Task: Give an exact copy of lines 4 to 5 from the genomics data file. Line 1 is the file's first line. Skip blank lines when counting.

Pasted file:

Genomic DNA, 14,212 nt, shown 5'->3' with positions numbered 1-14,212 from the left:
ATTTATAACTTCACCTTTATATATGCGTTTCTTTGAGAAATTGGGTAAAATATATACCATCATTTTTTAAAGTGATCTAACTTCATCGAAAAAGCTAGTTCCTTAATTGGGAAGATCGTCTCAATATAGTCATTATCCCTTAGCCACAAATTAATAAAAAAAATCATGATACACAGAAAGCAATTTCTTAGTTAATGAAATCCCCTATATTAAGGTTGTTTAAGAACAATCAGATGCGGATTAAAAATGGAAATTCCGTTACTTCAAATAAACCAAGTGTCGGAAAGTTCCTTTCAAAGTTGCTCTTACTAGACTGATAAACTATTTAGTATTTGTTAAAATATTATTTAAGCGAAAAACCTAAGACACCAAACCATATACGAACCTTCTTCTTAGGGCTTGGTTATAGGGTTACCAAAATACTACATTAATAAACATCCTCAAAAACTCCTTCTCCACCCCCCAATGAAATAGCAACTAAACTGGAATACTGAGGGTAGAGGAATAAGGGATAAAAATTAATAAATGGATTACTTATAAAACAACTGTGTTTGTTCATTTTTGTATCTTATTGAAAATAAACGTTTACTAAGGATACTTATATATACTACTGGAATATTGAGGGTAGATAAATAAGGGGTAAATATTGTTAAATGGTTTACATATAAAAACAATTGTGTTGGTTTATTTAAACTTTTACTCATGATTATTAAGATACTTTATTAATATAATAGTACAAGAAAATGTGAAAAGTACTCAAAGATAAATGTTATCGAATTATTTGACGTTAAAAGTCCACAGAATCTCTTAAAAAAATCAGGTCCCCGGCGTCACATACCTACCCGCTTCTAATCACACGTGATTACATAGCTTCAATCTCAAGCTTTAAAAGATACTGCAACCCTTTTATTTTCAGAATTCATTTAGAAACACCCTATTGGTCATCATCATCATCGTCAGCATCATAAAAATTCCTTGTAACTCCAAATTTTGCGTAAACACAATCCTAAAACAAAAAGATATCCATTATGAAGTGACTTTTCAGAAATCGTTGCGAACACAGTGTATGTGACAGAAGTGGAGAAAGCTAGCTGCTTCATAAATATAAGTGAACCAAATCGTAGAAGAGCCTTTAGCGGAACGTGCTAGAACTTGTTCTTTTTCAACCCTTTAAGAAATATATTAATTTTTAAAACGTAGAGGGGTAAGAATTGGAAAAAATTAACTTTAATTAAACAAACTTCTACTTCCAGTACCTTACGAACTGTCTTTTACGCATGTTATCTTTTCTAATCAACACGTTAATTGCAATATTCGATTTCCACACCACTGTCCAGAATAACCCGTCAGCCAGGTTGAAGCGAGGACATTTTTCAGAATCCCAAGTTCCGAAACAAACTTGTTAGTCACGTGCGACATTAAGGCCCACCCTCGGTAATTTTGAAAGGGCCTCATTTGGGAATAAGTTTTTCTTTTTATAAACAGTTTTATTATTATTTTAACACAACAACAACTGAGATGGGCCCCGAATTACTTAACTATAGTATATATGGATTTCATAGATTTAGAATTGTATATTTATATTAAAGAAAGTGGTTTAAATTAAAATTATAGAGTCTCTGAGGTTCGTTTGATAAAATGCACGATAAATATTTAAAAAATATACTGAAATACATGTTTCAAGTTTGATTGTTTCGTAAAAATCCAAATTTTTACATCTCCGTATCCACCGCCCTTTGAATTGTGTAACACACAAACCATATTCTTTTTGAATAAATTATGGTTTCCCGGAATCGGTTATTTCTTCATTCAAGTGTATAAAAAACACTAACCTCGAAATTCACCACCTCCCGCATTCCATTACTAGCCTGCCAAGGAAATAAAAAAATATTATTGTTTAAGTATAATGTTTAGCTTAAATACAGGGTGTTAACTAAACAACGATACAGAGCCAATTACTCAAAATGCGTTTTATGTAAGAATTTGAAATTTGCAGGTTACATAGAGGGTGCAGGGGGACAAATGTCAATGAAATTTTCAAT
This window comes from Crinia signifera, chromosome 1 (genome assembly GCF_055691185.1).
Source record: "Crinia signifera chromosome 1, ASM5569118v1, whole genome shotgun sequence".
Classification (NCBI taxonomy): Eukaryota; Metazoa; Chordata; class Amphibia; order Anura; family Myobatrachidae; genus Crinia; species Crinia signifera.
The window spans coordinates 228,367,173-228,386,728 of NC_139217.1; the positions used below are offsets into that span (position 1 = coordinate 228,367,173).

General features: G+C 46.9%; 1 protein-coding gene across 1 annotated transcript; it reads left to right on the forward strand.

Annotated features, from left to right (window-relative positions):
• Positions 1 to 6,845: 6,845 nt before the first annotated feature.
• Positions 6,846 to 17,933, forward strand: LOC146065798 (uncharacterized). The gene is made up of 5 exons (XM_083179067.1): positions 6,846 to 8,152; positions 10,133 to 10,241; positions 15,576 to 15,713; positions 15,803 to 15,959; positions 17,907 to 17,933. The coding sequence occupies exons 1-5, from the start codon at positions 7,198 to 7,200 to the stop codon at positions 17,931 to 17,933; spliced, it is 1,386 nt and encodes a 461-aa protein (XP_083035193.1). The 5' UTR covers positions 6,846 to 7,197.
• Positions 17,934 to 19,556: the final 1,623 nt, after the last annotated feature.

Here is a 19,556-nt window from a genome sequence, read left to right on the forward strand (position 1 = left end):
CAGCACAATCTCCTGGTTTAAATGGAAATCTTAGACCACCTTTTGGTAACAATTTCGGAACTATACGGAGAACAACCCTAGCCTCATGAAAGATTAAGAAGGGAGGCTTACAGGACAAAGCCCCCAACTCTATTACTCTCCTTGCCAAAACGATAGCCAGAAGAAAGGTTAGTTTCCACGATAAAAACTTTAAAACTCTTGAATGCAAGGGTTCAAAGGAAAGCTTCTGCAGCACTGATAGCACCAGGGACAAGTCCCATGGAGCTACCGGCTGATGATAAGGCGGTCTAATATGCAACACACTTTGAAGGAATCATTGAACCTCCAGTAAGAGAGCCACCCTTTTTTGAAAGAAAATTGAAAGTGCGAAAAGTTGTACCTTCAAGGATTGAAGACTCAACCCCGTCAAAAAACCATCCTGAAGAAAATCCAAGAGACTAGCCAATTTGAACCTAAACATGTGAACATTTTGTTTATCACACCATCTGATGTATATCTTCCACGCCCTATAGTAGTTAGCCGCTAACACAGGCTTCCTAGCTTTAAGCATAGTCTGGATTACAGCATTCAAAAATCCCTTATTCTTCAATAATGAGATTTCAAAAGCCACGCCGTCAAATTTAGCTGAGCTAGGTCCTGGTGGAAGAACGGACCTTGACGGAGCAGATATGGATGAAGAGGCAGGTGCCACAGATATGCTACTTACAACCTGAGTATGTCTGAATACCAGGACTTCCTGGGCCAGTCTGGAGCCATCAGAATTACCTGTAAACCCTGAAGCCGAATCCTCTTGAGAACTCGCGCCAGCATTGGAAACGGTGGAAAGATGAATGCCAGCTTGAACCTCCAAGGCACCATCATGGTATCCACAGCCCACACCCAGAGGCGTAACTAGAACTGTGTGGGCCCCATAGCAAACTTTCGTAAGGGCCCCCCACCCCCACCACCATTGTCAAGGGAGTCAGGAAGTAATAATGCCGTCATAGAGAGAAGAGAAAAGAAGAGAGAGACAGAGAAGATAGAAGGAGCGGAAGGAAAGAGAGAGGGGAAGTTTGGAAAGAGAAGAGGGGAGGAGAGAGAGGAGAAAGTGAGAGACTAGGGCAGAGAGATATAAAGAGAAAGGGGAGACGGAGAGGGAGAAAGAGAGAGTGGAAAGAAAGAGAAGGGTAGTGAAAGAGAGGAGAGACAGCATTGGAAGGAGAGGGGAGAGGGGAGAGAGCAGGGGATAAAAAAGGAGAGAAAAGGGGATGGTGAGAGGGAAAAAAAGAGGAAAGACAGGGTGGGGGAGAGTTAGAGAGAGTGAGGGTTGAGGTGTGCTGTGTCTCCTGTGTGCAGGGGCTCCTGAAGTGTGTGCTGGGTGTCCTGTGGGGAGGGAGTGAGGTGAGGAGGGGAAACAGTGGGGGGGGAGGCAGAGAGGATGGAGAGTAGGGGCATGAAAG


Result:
Source record: "Crinia signifera chromosome 1, ASM5569118v1, whole genome shotgun sequence".
Classification (NCBI taxonomy): Eukaryota; Metazoa; Chordata; class Amphibia; order Anura; family Myobatrachidae; genus Crinia; species Crinia signifera.